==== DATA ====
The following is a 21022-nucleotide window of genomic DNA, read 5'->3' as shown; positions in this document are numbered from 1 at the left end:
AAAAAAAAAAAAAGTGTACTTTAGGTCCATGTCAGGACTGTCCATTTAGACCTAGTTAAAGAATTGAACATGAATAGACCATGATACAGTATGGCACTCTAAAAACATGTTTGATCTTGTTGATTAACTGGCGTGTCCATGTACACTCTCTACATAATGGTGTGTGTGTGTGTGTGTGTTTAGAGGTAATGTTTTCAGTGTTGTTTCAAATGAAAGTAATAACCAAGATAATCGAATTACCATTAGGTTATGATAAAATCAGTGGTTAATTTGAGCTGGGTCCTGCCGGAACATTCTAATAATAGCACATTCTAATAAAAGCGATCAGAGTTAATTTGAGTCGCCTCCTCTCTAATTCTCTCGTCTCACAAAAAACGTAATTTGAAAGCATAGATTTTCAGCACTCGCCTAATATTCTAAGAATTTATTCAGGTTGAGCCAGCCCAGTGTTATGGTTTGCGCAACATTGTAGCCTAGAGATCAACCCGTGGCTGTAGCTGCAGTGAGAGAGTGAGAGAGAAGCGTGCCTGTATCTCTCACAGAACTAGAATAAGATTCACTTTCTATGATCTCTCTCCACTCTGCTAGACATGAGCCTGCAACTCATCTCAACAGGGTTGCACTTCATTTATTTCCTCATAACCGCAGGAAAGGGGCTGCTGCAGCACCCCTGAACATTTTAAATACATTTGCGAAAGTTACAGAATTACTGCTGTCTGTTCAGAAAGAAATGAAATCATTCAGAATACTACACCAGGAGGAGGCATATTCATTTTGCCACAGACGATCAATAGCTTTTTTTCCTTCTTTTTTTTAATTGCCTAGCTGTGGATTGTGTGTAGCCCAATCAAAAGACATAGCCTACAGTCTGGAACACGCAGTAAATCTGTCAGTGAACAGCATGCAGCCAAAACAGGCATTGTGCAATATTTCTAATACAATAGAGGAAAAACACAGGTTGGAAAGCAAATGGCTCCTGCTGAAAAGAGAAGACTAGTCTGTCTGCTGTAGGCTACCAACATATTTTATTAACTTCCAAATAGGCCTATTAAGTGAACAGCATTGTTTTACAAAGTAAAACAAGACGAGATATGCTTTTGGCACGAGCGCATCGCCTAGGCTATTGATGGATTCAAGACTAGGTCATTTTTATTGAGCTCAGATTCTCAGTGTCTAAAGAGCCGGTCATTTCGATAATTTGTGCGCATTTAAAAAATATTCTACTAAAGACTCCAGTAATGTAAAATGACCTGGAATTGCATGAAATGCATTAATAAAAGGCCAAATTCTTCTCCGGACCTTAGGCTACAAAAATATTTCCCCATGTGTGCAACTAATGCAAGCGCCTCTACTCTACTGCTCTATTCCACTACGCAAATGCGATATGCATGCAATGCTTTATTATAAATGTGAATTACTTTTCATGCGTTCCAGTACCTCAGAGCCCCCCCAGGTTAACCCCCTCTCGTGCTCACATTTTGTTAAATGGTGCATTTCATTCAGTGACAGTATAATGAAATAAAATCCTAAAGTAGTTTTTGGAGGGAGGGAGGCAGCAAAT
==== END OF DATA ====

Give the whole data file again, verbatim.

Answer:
The following is a 21022-nucleotide window of genomic DNA, read 5'->3' as shown; positions in this document are numbered from 1 at the left end:
AAAAAAAAAAAAAGTGTACTTTAGGTCCATGTCAGGACTGTCCATTTAGACCTAGTTAAAGAATTGAACATGAATAGACCATGATACAGTATGGCACTCTAAAAACATGTTTGATCTTGTTGATTAACTGGCGTGTCCATGTACACTCTCTACATAATGGTGTGTGTGTGTGTGTGTGTTTAGAGGTAATGTTTTCAGTGTTGTTTCAAATGAAAGTAATAACCAAGATAATCGAATTACCATTAGGTTATGATAAAATCAGTGGTTAATTTGAGCTGGGTCCTGCCGGAACATTCTAATAATAGCACATTCTAATAAAAGCGATCAGAGTTAATTTGAGTCGCCTCCTCTCTAATTCTCTCGTCTCACAAAAAACGTAATTTGAAAGCATAGATTTTCAGCACTCGCCTAATATTCTAAGAATTTATTCAGGTTGAGCCAGCCCAGTGTTATGGTTTGCGCAACATTGTAGCCTAGAGATCAACCCGTGGCTGTAGCTGCAGTGAGAGAGTGAGAGAGAAGCGTGCCTGTATCTCTCACAGAACTAGAATAAGATTCACTTTCTATGATCTCTCTCCACTCTGCTAGACATGAGCCTGCAACTCATCTCAACAGGGTTGCACTTCATTTATTTCCTCATAACCGCAGGAAAGGGGCTGCTGCAGCACCCCTGAACATTTTAAATACATTTGCGAAAGTTACAGAATTACTGCTGTCTGTTCAGAAAGAAATGAAATCATTCAGAATACTACACCAGGAGGAGGCATATTCATTTTGCCACAGACGATCAATAGCTTTTTTTCCTTCTTTTTTTTAATTGCCTAGCTGTGGATTGTGTGTAGCCCAATCAAAAGACATAGCCTACAGTCTGGAACACGCAGTAAATCTGTCAGTGAACAGCATGCAGCCAAAACAGGCATTGTGCAATATTTCTAATACAATAGAGGAAAAACACAGGTTGGAAAGCAAATGGCTCCTGCTGAAAAGAGAAGACTAGTCTGTCTGCTGTAGGCTACCAACATATTTTATTAACTTCCAAATAGGCCTATTAAGTGAACAGCATTGTTTTACAAAGTAAAACAAGACGAGATATGCTTTTGGCACGAGCGCATCGCCTAGGCTATTGATGGATTCAAGACTAGGTCATTTTTATTGAGCTCAGATTCTCAGTGTCTAAAGAGCCGGTCATTTCGATAATTTGTGCGCATTTAAAAAATATTCTACTAAAGACTCCAGTAATGTAAAATGACCTGGAATTGCATGAAATGCATTAATAAAAGGCCAAATTCTTCTCCGGACCTTAGGCTACAAAAATATTTCCCCATGTGTGCAACTAATGCAAGCGCCTCTACTCTACTGCTCTATTCCACTACGCAAATGCGATATGCATGCAATGCTTTATTATAAATGTGAATTACTTTTCATGCGTTCCAGTACCTCAGAGCCCCCCCAGGTTAACCCCCTCTCGTGCTCACATTTTGTTAAATGGTGCATTTCATTCAGTGACAGTATAATGAAATAAAATCCTAAAGTAGTTTTTGGAGGGAGGGAGGCAGCAAAT